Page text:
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Late healthcare activist Melanie Shouse tells her story

Death of an activist

We just received the following transcript (excerpted):


Office of the Press Secretary


For Immediate Release                                             February 4, 2010





Capital Hilton

Washington, D.C.

6:15 P.M. EST

THE PRESIDENT: ….And, yes, we are going to keep fighting to fix a health system that too often works better for the insurance industry than it does for the American people.  (Applause.)  Now, I — you heard me at the State of the Union — I didn’t take this on because it was good politics.  I love how the pundits on these cable shows, they all announce, “Oh, boy, this was really tough politically for the President.”  Well, I’ve got my own pollsters, I know — (laughter) — I knew this was hard.  I knew seven Presidents had failed.  I knew seven Congresses hadn’t gotten it done.  You don’t think I got warnings, “Don’t try to take this on”?  I got those back in December of last year.

So, yes, we knew this was hard.  But I took it on because families were at the mercy of skyrocketing premiums, soaring out-of-pocket costs, insurance companies that routinely deny coverage because of preexisting conditions, or see their insurance dropped altogether because they get sick.

We took it on because costs were closing small businesses.  They were keeping larger ones from competing on a level playing field.  They were eating into workers’ take-home pay.  They were canceling raises.  We took it on because it’s the single best way to bring down our deficits.  (Applause.)  By the way, nobody has disputed that.  When I was before the Republican caucus, it was very clear.  I said, look, you say you’re concerned about deficit reduction?  Nobody can dispute the fact that if we don’t tackle surging health care costs, that we can’t get control of our budget.  And by the way, the approach that we put forward would reduce our deficit by as much as a trillion dollars over the next two decades.

We took it on because every single day, 15,000 Americans join the tens of millions who don’t have health insurance — and every single year, 18,000 Americans die because of it.

I got a letter — I got a note today from one of my staff — they forwarded it to me — from a woman in St. Louis who had been part of our campaign, very active, who had passed away from breast cancer.  She didn’t have insurance.  She couldn’t afford it, so she had put off having the kind of exams that she needed.  And she had fought a tough battle for four years.  All through the campaign she was fighting it, but finally she succumbed to it.  And she insisted she’s going to be buried in an Obama t-shirt.  (Laughter.)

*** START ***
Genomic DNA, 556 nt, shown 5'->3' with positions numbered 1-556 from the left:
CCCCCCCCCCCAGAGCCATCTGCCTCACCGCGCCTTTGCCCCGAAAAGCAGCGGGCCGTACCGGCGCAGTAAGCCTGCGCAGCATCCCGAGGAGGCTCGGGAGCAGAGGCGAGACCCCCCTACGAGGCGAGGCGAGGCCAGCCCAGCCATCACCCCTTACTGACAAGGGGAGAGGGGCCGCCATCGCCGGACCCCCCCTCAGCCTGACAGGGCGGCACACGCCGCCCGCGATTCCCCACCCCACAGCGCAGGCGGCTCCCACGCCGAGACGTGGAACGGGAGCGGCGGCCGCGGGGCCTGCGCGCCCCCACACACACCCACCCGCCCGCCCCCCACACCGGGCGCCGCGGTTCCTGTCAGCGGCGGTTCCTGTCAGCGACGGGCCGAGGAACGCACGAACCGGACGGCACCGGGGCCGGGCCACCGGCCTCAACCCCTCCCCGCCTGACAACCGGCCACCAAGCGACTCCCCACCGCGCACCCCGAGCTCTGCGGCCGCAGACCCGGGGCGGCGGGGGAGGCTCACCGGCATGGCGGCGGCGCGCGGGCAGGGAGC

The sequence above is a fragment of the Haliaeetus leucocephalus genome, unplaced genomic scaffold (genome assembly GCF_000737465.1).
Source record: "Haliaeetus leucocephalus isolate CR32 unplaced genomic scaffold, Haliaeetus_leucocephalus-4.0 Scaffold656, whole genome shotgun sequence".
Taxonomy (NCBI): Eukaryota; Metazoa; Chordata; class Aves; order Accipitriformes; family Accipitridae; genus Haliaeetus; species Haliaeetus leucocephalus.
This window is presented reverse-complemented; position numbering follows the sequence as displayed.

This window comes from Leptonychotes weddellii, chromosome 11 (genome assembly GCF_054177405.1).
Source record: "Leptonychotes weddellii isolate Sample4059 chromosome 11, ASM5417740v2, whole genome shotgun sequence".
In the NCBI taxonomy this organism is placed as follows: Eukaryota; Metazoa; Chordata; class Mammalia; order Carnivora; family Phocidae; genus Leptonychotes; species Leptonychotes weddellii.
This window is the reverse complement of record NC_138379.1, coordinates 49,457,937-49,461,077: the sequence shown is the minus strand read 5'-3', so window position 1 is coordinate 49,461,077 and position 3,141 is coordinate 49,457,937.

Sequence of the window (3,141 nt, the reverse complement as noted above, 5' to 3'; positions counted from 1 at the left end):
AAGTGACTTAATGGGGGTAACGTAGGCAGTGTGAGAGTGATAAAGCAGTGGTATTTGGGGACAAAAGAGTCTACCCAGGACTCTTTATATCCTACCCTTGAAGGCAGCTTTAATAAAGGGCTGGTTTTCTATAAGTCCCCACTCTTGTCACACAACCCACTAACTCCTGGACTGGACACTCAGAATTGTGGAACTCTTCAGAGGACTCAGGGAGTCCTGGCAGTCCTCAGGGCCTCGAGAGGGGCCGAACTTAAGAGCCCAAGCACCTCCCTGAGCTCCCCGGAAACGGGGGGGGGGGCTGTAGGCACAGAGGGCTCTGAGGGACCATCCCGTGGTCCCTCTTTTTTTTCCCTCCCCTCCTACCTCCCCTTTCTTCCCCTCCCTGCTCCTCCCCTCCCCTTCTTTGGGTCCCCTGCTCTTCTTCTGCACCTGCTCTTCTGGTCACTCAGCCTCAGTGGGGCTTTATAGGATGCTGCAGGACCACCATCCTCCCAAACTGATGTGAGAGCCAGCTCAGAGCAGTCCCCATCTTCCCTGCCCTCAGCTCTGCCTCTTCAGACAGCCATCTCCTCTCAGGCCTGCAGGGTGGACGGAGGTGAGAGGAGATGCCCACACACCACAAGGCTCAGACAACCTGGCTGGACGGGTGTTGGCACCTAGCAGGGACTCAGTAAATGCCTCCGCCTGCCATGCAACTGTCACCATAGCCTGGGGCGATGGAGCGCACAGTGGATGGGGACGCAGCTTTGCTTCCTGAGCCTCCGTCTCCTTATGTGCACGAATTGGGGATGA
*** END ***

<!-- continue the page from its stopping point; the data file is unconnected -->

But think about this:  She was fighting that whole time not just to get me elected, not even to get herself health insurance, but because she understood that there were others coming behind her who were going to find themselves in the same situation and she didn’t want somebody else going through that same thing.  (Applause.)  How can I say to her, “You know what?  We’re giving up”?  How can I say to her family, “This is too hard”?  How can Democrats on the Hill say, “This is politically too risky”?  How can Republicans on the Hill say, “We’re better off just blocking anything from happening”?

That can’t be the message that the American people are delivering.  Yes, they’re nervous, they’re anxious, they’re in a tough time right now.  The thing they want most are jobs.  They really don’t like the process in Washington, the sausage-making.  That part I understand.  But I know that they don’t — but I know they don’t want to just offer nothing to the millions of people in America who are in the situation that that woman was in.  That’s what we campaigned on.  And we are going to keep on working to get it done — with Democrats and I hope with Republicans and everybody else in between — to bring down costs, to end the worst practices of the insurance industry, to finally give every American the chance to choose quality, affordable health care.  We are going to keep on working to get it done.  (Applause.)

AUDIENCE:  Yes we can!  Yes we can!  Yes we can!

THE PRESIDENT:  I am not going to walk away from these fights.  And I know you won’t — because you didn’t before.  You didn’t when folks were slamming doors in your faces — “Barama who?”  (Laughter.)  You didn’t quit when you heard voices saying we should scale back and throttle down and accept less.  You remember that.  When folks were saying our sights were set too high; that our faith in this country was misplaced; that our hope was naïve; that you couldn’t change Washington; that you had to accommodate yourself to the political realities.  You’ve all heard that.  You didn’t listen to those voices then — your voice proved them wrong.  You proved that nothing can withstand the power of millions of voices that are calling for change….

[emphasis added]